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Study highlights need for teacher recruitment, retention

By Brad Perry Feb 5, 2024 | 7:25 AM

New Brunswick faces a looming teacher shortage amid retirements and population growth, according to a new study.

The study, led by the University of New Brunswick’s New Brunswick Institute for Research, Data and Training, was undertaken at the request of the province.

It found just over half of bachelor of education (BEd) graduates in New Brunswick do not end up taking teaching jobs in the province. Addressing that statistic could have a considerable impact amidst a swelling wake of job openings, said the report.

Peter Legacy, president of the New Brunswick Teachers’ Association and co-president of the New Brunswick Teachers’ Federation, said he is not surprised by the data.

“I think it speaks to some of the recruitment issues we do have in New Brunswick,” Legacy said in an interview last week.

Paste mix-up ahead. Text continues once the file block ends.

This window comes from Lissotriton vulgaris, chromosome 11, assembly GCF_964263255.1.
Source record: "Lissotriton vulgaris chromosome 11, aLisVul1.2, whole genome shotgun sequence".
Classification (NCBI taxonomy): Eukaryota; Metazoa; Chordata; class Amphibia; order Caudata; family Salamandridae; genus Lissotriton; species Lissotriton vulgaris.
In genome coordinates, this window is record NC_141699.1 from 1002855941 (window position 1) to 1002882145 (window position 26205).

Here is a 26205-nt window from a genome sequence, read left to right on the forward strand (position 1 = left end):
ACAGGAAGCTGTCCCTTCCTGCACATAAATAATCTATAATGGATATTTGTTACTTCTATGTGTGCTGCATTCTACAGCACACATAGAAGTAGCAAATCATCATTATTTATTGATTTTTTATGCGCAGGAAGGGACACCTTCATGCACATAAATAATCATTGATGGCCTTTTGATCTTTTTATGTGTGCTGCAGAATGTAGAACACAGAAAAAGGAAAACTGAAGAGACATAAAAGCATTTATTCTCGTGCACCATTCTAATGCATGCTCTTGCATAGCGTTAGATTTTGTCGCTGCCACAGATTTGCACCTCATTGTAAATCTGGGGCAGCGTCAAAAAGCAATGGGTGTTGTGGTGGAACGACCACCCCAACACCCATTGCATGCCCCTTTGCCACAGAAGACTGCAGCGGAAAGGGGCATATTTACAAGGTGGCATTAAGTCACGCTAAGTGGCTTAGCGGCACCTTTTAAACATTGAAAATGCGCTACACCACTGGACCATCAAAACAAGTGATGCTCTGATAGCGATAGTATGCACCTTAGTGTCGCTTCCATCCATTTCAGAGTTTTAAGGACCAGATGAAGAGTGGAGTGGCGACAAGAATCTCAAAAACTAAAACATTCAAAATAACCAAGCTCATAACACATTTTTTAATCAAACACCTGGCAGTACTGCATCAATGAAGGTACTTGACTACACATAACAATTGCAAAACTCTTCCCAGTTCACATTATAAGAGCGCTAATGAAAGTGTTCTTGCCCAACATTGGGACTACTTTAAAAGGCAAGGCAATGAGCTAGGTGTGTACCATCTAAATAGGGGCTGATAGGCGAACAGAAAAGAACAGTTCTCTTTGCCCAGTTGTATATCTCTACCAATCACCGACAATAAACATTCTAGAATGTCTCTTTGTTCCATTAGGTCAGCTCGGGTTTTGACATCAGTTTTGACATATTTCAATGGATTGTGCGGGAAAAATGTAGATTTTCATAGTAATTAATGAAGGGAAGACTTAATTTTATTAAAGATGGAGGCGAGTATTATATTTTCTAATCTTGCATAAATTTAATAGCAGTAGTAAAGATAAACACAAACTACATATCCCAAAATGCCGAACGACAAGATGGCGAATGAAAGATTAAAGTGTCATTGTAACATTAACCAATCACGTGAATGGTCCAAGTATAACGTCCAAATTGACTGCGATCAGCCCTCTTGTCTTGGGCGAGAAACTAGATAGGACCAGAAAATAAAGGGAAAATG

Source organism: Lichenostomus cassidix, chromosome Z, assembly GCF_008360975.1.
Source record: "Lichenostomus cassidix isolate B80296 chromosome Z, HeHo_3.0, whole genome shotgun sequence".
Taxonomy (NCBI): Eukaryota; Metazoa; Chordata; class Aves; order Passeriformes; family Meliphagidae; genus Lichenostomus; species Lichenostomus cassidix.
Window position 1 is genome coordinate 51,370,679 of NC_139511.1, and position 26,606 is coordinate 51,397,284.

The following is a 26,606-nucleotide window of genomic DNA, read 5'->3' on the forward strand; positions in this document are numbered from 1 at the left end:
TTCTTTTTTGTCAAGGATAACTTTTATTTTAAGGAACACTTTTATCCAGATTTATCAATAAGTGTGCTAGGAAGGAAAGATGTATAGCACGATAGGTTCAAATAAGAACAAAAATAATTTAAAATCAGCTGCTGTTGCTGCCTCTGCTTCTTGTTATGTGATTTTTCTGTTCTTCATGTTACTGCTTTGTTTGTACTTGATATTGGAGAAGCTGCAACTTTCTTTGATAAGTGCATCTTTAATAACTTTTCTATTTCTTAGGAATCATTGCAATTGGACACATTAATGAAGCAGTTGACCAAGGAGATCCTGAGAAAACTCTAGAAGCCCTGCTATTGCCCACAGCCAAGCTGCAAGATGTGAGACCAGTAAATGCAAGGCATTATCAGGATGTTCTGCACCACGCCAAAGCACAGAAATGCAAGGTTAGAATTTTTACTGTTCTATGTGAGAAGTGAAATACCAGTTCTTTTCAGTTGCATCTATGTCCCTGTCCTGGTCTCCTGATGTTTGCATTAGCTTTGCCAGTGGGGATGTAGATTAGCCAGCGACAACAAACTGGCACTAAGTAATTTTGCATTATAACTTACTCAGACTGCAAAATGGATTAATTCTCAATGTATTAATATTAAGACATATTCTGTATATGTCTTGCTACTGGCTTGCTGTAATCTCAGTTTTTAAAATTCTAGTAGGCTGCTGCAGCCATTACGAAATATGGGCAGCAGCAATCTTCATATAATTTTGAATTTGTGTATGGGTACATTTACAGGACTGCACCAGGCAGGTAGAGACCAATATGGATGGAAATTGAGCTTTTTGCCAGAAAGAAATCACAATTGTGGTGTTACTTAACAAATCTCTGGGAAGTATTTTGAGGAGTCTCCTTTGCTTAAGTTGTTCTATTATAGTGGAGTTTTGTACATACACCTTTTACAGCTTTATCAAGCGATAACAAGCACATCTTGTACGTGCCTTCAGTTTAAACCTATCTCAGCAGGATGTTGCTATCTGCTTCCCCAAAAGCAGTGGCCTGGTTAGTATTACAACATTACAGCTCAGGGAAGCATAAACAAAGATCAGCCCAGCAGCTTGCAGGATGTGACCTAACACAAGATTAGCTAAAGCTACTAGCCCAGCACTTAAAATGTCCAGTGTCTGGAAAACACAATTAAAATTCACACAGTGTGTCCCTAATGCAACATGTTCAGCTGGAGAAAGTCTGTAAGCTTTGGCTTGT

“It also speaks to maybe some of the classroom conditions they may see while they’re doing their internship in the province and being lured away by other provinces.”

The report looks at two areas: who moves from a New Brunswick BEd program into employment as a teacher within the province’s public school system, and at what point in their careers do employed teachers leave their jobs.

BEd graduates from out of province, the study shows, do not often stay and work in the New Brunswick school system. Only 11 per cent of domestic grads from out of province and 10 per cent of grads from other countries become teachers in New Brunswick.

On the flip side, 59 per cent of graduates who lived in New Brunswick before university became teachers in the province.

The study shows about eight per cent of teachers leave the system within five years of starting work, although about 96 per cent of them remained in New Brunswick, suggesting they might be available to return to the classroom.

“The study reinforced exactly what we’ve been saying for the past few years along the lines of recruitment and retention and what’s needed for the province,” said Lagacy.

You can view the full study on UNB’s website.